Machu Picchu Tops Writer’s List for Most Interesting and Most Difficult Adventure
Magic Carpet Journal’s Barbara Kingstone takes you to the mountainous jungles of Peru to see the legendary “lost city” of Machu Picchu.Story and Photos courtesy of our friend and fellow traveller, Barbara Kingstone.
If the truth were told, there is no easy way to get there. The easiest way to get to the lost citY”, Machu Picchu, Peru from the capital Lima, is a series of transport vehicles. While there is a direct flight from Lima, you’d be missing some of the remotest frontiers, ecological reserves, and exotic wild life, in a country where three fifths are jungle and the area abounds in folkloric tales.
When I look back on this trip, it stands out as one of the most difficult but also tops the list as the most interesting. Landing in Lima, a colonial city also known as the “cement jungle”, left me under whelmed. It looked like someone up-chucked a mass of undistinguished architecture among the older, finer Barroco Coloco style buildings. The exceptions are the glorious Plaza Mayor and the Cathedral which both have the backdrop of the towering St. Christopher Hill. A water spewing fountain and people fill the Plaza. My guide said most of the people are unemployed. The cream-coloured Cathedral is decorated with 3 million Venetian mosaic tiles.
An overnight stop at the newly renovated Country Club Hotel and a fine typical Peruvian dinner at Huaca Pucllana which included Pisco Sour, a “must” Peruvian drink, lima bean and Andean cheese soup, swordfish with brown bean tacu, was a great introduction to the upcoming “real? part of the journey.
After the two-hour plane trip to the small city of Puerto Maldonado, then transfer by bus to the city pier, it’s here that we start seeing unparalleled diversity in a country with 28 of 32 types of weather. Suddenly, roads are rivers and the vehicles are motorboats and canoes. Depending on the speed of the current (it usually is a 45-minute motor boat ride), we travel on Tambopata River, which turns into Madre de Dios River, all leading into the Amazon River.
Our accommodation at Reserva Amazonica Inkaterra, sitting on 10,000 hectares, seems like Jungle 101. Suddenly there’s massive, thick rainforest and the fusion of colour and sound. (Inkaterra is a Peruvian organization, which promotes and practices environmental conservation while interacting with the locals.) Even the fact that the 41 private suites don’t have electricity and only three have hot showers, didn’t faze this city loving scribe. Perhaps that’s because I had one of those three cabins!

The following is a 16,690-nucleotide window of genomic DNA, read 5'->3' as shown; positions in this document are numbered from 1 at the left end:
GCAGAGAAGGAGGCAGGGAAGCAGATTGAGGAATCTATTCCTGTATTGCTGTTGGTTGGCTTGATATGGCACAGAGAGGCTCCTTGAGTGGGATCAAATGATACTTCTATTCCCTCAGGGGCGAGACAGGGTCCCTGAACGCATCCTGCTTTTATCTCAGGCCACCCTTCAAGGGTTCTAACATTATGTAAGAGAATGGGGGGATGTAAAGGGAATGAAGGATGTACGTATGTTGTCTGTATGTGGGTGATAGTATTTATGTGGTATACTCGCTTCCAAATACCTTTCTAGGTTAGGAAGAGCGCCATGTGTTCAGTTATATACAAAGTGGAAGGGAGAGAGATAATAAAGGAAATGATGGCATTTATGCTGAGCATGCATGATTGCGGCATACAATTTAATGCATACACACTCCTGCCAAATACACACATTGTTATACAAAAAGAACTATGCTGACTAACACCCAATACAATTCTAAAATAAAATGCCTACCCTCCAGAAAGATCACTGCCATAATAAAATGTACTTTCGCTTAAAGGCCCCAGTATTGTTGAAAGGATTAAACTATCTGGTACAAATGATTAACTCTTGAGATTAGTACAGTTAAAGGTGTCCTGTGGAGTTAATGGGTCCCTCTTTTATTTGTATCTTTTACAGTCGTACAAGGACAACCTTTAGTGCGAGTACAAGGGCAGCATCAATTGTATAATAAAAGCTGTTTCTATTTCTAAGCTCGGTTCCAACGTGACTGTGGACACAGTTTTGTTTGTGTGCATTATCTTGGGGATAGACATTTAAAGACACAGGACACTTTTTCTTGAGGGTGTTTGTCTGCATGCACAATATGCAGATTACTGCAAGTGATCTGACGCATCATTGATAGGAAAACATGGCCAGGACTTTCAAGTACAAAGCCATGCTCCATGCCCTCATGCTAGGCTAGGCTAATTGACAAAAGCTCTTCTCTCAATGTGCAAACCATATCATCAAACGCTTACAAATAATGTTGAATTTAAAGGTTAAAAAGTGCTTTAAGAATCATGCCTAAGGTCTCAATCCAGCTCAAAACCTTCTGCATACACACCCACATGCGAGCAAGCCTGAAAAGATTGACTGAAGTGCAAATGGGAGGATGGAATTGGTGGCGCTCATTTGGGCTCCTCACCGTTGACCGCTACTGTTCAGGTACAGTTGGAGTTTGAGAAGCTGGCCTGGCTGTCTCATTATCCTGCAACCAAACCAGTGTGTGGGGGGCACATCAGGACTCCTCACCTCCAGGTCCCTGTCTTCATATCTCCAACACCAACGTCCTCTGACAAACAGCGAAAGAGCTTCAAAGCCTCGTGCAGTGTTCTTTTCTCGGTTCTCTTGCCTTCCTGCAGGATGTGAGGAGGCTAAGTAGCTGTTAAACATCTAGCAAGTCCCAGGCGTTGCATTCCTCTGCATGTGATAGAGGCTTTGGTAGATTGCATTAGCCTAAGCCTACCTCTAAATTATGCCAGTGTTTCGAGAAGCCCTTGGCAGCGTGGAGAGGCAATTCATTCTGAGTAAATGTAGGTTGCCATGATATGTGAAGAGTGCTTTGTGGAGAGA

With daylight quickly disappearing, I quickly take the 1-2 hour trail tour. The wonders of nature while roughing it on narrow, often muddy, hilly paths, gives me the feeling of being the first to discover this inhospitable area as I stumble over tangled vines and view dense shadows from the depths of the jungle.
There are various levels of difficulty and walking slowly is recommended. Since the foliage may be home to poisonous, often minute bugs, our guide, Aldo, is adamant about not touching any of the leaves. Iron and Garlic trees, Fire flies and Owl butterflies, and a few of the 600 different bird species are spotted. However, the most adventurous enterprise is the (work in-progress) 410 metre long, 90-metre-high Canopy cable suspended bridge, partially funded by the World Bank. It will be another ecotourism adventure activity giving guests an outstanding and different view. Reserva Amazonica is a place to learn, not to relax. But the swinging hammocks on each balcony suggest a different experience.
Although it’s not often seen on the guided nocturnal water trips, we manage a sighting of a baby caiman (white crocodile), which is brought into the boat, mouth taped and body tagged for future reference and sent back into the catfish-filled brownish river.
The typical Amazonian dinner of fish grilled in a bamboo tube served with traditional gruel quinoa is served in the cathedral ceiling pavilion, the only area with electricity.
With flashlight in hand, I decide that the three lit kerosene lanterns left on the steps would be more practical in my suite where the mosquito netting is snuggly tucked into the mattress of the bed. During the night, along with the sounds of the forest, is loud rhythmic roaring which has me wondering, in my tired haze, whether I am in Africa. With controlled laughter, I realize it is a heavy snorer in the next cabin.
Wake-up call is not an option since thousands of birds, including loud macaws and multi- coloured parrots, start their riot of tweeting at about 4.30 AM. Nature is never too far away. Greeting me in the shower is a very large frog, which I opt to ignore since washing in this humid climate takes priority.
To acclimatize to the elevated heights, which we were yet to reach, we fly to Cusco. (I do suggest taking anti-altitude pills). But before leaving, we visit Japipi, a butterfly farm, just 2 minutes from the airport. Among the 2000 species, some are endangered.
Cusco, 3,399 metres above sea level, with a history dating back 3000 years, is “The Oldest Existing City of America” and deserves more time than I had planned. This city with narrow, cobblestone streets, was declared a World Cultural Heritage Site in 1978. It’s a dizzying experience both literally and figuratively.